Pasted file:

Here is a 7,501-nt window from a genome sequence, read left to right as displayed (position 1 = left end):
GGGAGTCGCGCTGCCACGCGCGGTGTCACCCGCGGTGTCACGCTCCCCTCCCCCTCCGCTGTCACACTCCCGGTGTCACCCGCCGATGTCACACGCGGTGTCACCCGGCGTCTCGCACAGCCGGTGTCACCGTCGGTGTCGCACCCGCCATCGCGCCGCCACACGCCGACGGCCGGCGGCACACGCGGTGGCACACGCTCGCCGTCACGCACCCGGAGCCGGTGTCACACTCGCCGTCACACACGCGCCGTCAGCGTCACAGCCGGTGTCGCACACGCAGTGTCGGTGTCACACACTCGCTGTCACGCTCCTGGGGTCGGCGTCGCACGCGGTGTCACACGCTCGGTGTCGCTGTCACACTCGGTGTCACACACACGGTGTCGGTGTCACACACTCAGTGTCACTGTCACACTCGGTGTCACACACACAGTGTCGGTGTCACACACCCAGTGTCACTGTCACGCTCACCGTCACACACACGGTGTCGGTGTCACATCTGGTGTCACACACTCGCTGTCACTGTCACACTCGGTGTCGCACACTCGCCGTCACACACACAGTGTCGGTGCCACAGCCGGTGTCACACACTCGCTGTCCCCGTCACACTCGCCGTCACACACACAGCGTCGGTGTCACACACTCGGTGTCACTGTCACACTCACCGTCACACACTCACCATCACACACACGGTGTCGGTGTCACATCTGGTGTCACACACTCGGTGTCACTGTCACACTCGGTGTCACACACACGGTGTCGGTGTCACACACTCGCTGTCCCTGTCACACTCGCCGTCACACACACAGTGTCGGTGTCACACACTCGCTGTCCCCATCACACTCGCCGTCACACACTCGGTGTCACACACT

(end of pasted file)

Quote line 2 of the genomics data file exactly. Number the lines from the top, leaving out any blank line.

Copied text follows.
GGGAGTCGCGCTGCCACGCGCGGTGTCACCCGCGGTGTCACGCTCCCCTCCCCCTCCGCTGTCACACTCCCGGTGTCACCCGCCGATGTCACACGCGGTGTCACCCGGCGTCTCGCACAGCCGGTGTCACCGTCGGTGTCGCACCCGCCATCGCGCCGCCACACGCCGACGGCCGGCGGCACACGCGGTGGCACACGCTCGCCGTCACGCACCCGGAGCCGGTGTCACACTCGCCGTCACACACGCGCCGTCAGCGTCACAGCCGGTGTCGCACACGCAGTGTCGGTGTCACACACTCGCTGTCACGCTCCTGGGGTCGGCGTCGCACGCGGTGTCACACGCTCGGTGTCGCTGTCACACTCGGTGTCACACACACGGTGTCGGTGTCACACACTCAGTGTCACTGTCACACTCGGTGTCACACACACAGTGTCGGTGTCACACACCCAGTGTCACTGTCACGCTCACCGTCACACACACGGTGTCGGTGTCACATCTGGTGTCACACACTCGCTGTCACTGTCACACTCGGTGTCGCACACTCGCCGTCACACACACAGTGTCGGTGCCACAGCCGGTGTCACACACTCGCTGTCCCCGTCACACTCGCCGTCACACACACAGCGTCGGTGTCACACACTCGGTGTCACTGTCACACTCACCGTCACACACTCACCATCACACACACGGTGTCGGTGTCACATCTGGTGTCACACACTCGGTGTCACTGTCACACTCGGTGTCACACACACGGTGTCGGTGTCACACACTCGCTGTCCCTGTCACACTCGCCGTCACACACACAGTGTCGGTGTCACACACTCGCTGTCCCCATCACACTCGCCGTCACACACTCGGTGTCACACACT